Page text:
David Glass Ensemble, Disembodied

Review in Issue 17-1 | Spring 2005

A man appears and sits on a white tiled platform on the side of the stage. From the back, through a red curtain and in a red light, a hunched figure walks down a series of steps made from upturned shoes. He laboriously climbs a platform on which is a single red velour folding theatre seat, and after much effort sits on it. A routine for the non-surgical removal of the brain is played and spoken directly to the audience – vaudeville style. The condensed brain is ultimately blown out of his nose into his hand! A tongue that won't stay in the mouth – despite every effort to push and hold it in, it always slips out. It is cut off in desperation and takes on a life of its own climbing down the wall. An intimate dance of the hands, very eurythmic, with movements more or less synchronised to the music played live on the clarinet. These are just some of the scenes around which David Glass' Disembodied unfolds. It is touching, hilarious, painful, moving, confusing. It could be described as episodic, yet that is perhaps just its disembodied nature. Glass is a masterful performer, highly skilled with the expression of his body. It was first scratched last year at BAC, and this is the first performance. It feels like a piece that is unfolding, in the process of becoming, still young but highly recommendable.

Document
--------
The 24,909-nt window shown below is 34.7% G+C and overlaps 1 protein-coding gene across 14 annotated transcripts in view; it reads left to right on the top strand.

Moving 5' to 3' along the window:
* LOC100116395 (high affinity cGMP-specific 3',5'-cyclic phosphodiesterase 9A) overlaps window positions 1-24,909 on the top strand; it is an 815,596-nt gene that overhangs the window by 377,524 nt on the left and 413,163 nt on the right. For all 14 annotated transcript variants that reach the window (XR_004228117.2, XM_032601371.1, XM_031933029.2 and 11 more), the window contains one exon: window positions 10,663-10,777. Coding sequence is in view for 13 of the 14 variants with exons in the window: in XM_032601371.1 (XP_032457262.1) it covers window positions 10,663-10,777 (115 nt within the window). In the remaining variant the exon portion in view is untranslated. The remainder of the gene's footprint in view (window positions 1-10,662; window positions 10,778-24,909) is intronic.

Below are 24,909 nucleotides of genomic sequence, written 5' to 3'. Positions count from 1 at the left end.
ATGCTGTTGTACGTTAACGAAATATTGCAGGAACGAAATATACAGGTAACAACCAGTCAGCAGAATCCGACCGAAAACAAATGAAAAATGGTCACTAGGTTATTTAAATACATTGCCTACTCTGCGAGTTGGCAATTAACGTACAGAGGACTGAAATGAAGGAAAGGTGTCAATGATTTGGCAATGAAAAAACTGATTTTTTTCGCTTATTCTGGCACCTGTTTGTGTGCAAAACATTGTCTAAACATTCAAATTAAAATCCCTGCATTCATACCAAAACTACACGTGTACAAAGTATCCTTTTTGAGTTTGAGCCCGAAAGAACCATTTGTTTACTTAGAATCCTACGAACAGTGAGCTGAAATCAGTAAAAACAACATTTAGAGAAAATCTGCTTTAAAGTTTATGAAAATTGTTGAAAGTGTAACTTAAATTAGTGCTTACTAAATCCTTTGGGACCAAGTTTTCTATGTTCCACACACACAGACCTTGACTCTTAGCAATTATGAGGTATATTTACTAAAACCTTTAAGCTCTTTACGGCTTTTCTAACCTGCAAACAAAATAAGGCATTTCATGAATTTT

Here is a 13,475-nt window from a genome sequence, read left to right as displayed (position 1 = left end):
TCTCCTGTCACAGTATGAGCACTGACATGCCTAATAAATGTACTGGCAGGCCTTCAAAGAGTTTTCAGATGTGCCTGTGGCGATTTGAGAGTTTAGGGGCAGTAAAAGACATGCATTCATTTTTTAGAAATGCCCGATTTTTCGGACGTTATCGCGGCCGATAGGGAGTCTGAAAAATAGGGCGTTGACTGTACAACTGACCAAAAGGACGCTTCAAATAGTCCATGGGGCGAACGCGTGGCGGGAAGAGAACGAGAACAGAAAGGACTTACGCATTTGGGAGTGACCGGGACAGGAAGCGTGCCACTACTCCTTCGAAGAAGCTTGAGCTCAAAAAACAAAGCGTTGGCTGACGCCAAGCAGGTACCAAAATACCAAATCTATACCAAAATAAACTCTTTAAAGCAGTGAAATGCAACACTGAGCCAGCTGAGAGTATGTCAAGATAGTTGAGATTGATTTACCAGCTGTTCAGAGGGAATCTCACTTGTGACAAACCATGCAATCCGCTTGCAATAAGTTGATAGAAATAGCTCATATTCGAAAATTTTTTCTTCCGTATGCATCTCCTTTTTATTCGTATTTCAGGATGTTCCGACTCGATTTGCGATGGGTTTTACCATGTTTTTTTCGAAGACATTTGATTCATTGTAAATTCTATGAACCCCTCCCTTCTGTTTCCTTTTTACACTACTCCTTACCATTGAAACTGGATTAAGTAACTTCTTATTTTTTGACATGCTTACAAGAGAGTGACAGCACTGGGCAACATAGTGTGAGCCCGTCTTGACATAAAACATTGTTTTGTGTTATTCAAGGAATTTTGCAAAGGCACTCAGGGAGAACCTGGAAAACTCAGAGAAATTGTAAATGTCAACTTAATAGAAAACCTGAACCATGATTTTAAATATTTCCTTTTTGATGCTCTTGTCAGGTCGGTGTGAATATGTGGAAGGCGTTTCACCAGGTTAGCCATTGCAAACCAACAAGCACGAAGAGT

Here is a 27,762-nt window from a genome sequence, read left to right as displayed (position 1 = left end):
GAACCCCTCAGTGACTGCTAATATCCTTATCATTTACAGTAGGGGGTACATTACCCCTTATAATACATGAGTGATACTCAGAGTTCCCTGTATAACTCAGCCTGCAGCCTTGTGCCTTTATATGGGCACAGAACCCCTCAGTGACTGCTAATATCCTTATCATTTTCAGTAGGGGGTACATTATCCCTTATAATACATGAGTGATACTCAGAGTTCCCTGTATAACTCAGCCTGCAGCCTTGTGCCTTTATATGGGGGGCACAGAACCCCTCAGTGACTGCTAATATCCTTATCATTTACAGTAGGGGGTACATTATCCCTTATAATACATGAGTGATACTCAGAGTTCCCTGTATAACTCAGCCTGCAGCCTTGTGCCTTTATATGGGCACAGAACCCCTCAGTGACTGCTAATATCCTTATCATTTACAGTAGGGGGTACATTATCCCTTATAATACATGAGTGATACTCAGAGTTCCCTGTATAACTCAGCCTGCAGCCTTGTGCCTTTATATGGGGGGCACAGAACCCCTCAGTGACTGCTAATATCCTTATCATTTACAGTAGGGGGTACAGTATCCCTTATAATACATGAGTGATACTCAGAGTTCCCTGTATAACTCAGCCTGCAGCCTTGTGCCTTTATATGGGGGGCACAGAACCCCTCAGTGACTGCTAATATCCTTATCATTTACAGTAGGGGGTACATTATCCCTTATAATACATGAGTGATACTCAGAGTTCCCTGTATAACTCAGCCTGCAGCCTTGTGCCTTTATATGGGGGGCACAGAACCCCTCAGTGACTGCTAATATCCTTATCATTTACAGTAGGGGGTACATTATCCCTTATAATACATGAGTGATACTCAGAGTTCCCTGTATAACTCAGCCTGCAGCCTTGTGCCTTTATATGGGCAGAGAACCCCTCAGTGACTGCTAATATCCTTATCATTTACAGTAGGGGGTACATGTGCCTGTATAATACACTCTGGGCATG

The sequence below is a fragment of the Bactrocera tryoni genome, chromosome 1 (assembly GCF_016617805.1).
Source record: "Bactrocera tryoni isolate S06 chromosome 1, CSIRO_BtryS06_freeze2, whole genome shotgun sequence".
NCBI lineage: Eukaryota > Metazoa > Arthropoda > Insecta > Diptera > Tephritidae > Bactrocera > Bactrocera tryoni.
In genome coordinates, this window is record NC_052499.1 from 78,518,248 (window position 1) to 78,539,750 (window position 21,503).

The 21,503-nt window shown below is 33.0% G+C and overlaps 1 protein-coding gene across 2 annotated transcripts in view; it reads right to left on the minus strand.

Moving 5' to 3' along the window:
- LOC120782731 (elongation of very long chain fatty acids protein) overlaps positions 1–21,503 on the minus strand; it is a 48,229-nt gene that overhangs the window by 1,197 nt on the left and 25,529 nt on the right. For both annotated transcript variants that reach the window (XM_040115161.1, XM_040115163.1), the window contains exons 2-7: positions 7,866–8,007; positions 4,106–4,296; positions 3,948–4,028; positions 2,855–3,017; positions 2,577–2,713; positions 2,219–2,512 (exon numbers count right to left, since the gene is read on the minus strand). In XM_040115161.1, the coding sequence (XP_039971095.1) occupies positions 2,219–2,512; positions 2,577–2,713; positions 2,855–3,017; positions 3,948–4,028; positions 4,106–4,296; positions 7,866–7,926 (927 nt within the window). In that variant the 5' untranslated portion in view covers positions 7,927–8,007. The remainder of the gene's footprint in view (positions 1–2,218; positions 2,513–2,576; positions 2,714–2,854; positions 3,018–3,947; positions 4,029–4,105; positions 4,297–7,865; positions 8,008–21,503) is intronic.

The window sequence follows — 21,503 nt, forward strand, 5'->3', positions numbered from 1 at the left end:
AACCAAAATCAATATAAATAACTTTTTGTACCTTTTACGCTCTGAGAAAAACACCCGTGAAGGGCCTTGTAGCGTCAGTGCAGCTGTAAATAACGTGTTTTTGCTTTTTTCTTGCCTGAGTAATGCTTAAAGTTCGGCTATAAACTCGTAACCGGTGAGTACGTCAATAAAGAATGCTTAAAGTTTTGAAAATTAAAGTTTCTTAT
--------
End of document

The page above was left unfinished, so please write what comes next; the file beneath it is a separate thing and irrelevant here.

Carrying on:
Presenting Artists
Presenting Venue
Date Seen
  1. Oct 2004

This article in the magazine

Issue 17-1
p. 26